You should also give every part of the fish tank a thorough yet gentle cleaning. Scrape any algae off and use a low-powered siphon or vacuum to clear away gunk from the gravel. Transition pebbles or sand from the bottom of the tank to a bucket or plastic container. Finally, take the time to examine filters, pumps, lights, and related parts for debris or damage before packing them away.

  8. Secure the Tank for Transport

    This is one of the most important steps, as unpacking a broken fish tank is no fun. Here are some packing tips to ensure your tank is safe and secure for the move. 

    • Wrap the lid in protective packing material, such as air-filled plastic padding. Place the lid in a box and cover it with more padding. Secure the box with packing tape. If you are forgoing a box, wrap the padded lid in packing tape to keep it secure. 

    • Transition your pebbles and sand from the bottom of the tank to a bucket or a similar type of secure container. Pack any other decorations as you see fit, but wrap any fragile parts with padding. 

    • Fill up the interior of the tank with towels or packing paper and wrap the tank with air-filled plastic padding. Feel free to use the same materials you wrapped around the lid. 

    • Line the bottom and sides of a large box with foam board insulation for tank placement. Make sure the box is large enough to accommodate the tank and any associated insulation, but not so big that it allows the tank to shift during transit. If there is any space, fill it up with packing paper. 

    • Seal and label the box and use a marker to indicate which side is up. During transport, refrain from stacking boxes on top of the fish tank to preserve its structural integrity.

  9. Keep Your Fish Safe and Happy During Transit

    Once you’re on your way to the new home, secure your fish containers so they stay put during transit. Ideally, they should go in the car with you to prevent spills and other accidents. If it’s extremely hot or cold, keep them near your car’s heater or AC system to maintain a safe water temperature.

  10. Set Up the Tank in Your New Home

    After you arrive at your new home, start unpacking and get the tank ready as soon as possible. If you’re working with a local mover, give them clear directions to unload the tank before anything else. Here are some tips to ensure you successfully unpack and set up your fish tank after a move.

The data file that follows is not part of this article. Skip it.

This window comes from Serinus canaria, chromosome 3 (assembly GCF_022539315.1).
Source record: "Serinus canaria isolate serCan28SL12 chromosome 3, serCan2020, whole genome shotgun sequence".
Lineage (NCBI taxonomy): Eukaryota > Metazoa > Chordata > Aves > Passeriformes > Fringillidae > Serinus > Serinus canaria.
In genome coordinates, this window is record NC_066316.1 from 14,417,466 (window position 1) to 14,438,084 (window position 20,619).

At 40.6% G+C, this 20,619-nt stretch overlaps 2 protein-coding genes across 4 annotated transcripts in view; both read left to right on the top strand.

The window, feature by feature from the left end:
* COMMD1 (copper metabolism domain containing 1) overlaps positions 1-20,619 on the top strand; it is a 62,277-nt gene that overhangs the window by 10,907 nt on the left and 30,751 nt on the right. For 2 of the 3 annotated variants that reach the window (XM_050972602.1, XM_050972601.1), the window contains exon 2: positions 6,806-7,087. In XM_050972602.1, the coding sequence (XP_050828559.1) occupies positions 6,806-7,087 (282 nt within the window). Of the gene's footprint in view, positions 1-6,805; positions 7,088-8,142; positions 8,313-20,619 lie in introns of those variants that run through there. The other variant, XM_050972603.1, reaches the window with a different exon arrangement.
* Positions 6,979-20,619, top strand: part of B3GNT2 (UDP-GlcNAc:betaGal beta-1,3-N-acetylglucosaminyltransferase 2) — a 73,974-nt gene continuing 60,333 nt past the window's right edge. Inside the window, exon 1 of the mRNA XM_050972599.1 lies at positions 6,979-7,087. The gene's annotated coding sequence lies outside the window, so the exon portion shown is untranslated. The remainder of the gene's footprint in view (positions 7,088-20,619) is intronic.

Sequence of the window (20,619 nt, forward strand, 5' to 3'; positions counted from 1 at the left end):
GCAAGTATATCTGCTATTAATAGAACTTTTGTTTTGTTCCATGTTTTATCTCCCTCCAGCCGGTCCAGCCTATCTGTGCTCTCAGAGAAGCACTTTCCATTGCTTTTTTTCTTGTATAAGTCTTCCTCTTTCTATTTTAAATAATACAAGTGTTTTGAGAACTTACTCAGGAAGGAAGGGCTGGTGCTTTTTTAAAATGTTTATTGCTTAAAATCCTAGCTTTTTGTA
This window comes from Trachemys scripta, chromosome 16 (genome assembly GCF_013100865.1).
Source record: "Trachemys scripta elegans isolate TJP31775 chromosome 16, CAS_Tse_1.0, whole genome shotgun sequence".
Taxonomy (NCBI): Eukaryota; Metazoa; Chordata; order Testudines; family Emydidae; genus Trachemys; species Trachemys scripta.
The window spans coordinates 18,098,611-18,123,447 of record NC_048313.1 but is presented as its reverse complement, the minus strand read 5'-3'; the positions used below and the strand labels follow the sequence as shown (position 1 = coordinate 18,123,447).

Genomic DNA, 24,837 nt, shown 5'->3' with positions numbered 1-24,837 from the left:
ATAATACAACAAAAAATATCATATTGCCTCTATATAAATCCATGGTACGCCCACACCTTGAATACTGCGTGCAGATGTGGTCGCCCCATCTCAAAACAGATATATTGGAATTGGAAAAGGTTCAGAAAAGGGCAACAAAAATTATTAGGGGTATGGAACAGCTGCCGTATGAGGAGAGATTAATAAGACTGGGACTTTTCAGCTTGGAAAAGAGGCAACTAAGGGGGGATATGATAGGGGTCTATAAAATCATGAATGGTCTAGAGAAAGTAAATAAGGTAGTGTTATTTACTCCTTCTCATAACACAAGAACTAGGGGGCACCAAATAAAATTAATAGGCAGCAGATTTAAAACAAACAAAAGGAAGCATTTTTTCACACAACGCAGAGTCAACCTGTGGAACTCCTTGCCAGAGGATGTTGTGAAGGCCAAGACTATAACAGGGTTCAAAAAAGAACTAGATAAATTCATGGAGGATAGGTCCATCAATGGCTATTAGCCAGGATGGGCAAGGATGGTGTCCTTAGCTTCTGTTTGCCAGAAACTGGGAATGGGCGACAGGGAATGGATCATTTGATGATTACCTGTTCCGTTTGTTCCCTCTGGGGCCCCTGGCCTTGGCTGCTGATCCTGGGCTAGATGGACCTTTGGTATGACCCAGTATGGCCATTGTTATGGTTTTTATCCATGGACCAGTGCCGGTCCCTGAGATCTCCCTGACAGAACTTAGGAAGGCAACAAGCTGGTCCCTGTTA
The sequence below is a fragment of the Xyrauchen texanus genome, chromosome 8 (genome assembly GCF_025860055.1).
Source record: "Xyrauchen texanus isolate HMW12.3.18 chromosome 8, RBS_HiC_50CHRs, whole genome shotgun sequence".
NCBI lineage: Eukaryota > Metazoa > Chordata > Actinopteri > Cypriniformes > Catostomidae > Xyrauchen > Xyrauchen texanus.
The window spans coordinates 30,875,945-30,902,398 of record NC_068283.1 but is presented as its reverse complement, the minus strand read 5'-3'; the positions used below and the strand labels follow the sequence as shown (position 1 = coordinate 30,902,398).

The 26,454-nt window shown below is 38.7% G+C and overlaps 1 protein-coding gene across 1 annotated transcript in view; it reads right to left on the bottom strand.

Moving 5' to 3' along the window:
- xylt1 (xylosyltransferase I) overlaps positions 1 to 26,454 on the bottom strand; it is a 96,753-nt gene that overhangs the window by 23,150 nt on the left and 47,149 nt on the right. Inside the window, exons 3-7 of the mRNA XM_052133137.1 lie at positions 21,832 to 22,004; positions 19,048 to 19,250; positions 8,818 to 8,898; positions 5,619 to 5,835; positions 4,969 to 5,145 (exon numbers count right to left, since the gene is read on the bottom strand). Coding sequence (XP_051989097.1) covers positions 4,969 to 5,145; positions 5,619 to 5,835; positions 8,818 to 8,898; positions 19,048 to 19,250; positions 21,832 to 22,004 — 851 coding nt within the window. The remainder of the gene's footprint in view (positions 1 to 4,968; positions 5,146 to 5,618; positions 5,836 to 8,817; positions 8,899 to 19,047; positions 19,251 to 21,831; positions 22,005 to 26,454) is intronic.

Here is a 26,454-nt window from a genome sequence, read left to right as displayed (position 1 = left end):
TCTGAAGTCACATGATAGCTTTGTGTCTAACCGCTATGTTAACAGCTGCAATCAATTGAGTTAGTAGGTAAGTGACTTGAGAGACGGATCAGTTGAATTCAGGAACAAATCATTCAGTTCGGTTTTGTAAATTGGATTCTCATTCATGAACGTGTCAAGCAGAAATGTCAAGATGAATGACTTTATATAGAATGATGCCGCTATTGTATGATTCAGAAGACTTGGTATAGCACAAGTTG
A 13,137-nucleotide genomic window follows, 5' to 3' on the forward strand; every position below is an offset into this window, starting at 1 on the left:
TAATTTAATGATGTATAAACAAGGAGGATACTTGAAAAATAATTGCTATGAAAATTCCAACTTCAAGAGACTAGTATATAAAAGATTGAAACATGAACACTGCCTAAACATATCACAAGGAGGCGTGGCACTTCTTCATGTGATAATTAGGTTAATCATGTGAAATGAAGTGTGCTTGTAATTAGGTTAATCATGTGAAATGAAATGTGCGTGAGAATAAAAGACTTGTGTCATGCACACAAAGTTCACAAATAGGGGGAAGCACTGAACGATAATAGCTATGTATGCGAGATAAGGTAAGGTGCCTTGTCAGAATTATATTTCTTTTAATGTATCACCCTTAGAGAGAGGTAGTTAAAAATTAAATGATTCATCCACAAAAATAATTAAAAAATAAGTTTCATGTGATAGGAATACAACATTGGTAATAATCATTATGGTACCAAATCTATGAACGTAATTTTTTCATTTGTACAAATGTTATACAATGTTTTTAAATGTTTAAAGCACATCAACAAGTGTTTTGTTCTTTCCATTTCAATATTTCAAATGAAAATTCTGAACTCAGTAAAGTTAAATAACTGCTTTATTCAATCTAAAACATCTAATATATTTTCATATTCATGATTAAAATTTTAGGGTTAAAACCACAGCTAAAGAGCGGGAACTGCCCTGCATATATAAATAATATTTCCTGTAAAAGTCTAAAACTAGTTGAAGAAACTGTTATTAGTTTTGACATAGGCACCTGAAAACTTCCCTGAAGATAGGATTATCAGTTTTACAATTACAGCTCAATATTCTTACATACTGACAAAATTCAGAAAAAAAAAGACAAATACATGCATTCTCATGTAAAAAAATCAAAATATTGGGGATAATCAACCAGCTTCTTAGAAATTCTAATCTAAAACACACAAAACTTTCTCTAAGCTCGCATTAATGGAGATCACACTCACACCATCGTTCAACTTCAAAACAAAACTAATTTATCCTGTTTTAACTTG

• Before setting it up, set aside an appropriate location within the home. 

    • Carefully open up the box containing the tank, remove any padding, and gently lift it from the box. Inspect the tank for any cracks, chipping, or other signs of damage. 

    • Next, unpack all other tank-related components, such as filters, decorations, and accessories. 

    • Fill the bottom of the tank with sand, pebbles, gravel, accessories, and any necessary equipment. 

    • Pour in your reserved water from your previous setup, filling the tank halfway. You can supplement with another water source if you don’t have enough reserved water.

    • Add coral, plants, and any remaining decorative pieces. 

    • Plug your tank in but wait for about two hours to power on the filter and pump, allowing particles that were disturbed during setup to settle.

  11. Add the Fish to the Tank

    A boy adds fish to a fish tank
    Photo: FamVeld / iStock / Getty Images

    Now it’s time for the moment of truth. The tank is unpacked and the decorations are placed, so the fish are ready to move into their new home. Follow these tips to ensure your amphibious friends are happy and healthy in their new digs.

    • Gently place the sealife back in the tank. Go slowly to ensure a stress-free experience. 

    • Prepare for “new tank syndrome,” even if you replenished the tank with reserved water. The ecosystem of a fish tank is delicate, so you’ll likely see some cloudiness in the water, in addition to ammonia and nitrate spikes.  

    • In the case of cloudy water, cut back on feeding for a day and place more carbon in the filter until it clears up. 

    • Test for ammonia and nitrate three to five days after setting up the tank, adjusting these levels with chemical additives if necessary. 

    • Check the temperature daily for the first week to ensure a comfortable habitat for the fish. Adjust accordingly. 

    • Observe your fish closely for the first week to look for any signs of diseases such as ich (ichthyophthirius multifiliis). How to check for ich? Look for small white spots resembling salt grains on the body, odd behaviors such as hiding, and a sharp decrease in appetite.